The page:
Plant commentary & sustainability analysis
The world’s largest ancient city of 1 million people was a masterpiece of civic organization reaching its zenith in the reign of Augustus in 31 BCE (the population remaining at this level for about 300-400 years) with 5-storey apartment blocks and gravity-fed fresh water aqueducts extending for 45 miles, falling into disrepair in about 500 CE. Cities with populations in the 100s of thousands at this time included Alexandria, Antioch, and Carthage.
It had taken 1800 years to move from village to such a city. London (Londinium) was essentially a Roman-founded city with an amphitheatre that could seat about 5000 in 50 CE, about one third of the London population at this time. And London was the first city to reach a population of 1 million in the modern era. Under Augustus there were 7000 firemen (vigils) and 20,000 police.Ostia was the main harbor but the artificial Portus was enlarged by Claudius and Trajan. A great sewer or drain, the cloaca maxima, still holds firm in places.
We see in the Roman Empire at its height a low-risk society which for about 200 years established relative political stability, the Pax Romana, impressive infrastructure including transport and communication systems for trade and the military, a tight social organisation with education for the wealthy, a legal system, and access to finance.
Rome itself paved streets, sewage disposal, water supply, fire protection, market institutions, a stable government, and a flourishing economy allowing specialization and efficiency. The standard of living and per capita GDP in ancient Rome was similar to that of early modern period of seventeenth- and eighteenth-century Europe.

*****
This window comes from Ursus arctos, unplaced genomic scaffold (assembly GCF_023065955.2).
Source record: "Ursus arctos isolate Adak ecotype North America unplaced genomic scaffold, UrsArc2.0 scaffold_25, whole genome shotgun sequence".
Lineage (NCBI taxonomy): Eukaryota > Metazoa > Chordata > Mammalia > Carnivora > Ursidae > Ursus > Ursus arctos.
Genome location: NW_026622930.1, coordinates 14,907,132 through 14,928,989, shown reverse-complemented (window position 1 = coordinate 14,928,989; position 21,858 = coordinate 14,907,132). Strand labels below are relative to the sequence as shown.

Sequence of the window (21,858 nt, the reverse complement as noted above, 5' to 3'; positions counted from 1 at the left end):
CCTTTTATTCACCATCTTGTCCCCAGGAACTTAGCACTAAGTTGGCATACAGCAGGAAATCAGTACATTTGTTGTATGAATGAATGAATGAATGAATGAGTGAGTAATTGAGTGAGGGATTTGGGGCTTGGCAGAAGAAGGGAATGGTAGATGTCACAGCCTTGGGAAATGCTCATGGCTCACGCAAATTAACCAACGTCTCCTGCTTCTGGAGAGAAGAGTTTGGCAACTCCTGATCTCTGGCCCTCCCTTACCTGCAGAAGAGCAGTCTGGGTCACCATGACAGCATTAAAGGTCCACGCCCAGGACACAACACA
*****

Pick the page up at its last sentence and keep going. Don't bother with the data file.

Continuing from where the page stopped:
Imperial need for land to feed its urbanised citizens and army as countryside was taken over under imperial administration that lead to the formation of manorial estates while in the cities themselves, especially Rome, came most of the problems of urban populations that we experience today.
At the time of the empire around 100 to 200 CE people in the western provinces had moved well beyond subsistence. After the ‘wars, enslavements, and massacres of the first millennium BCE there was an age of plenty …’ when ‘… more people were alive than ever before, and on the whole they lived longer, ate better, and had more things than ever before’… ‘Compared to earlier populations, Romans lived in a consumer paradise’.
A quantitative measure of social development devised by historian Ian Morris gives a high ranking to Roman social development: ‘archaeology makes it very clear that Romans ate more meat, built more cities, used more and bigger trading ships (etc.) than Europeans would do again until the 18th century’. Morris also estimates that at the height of the Roman Empire in the 1st century CE daily per capita energy consumption would have been about 31,000 calories.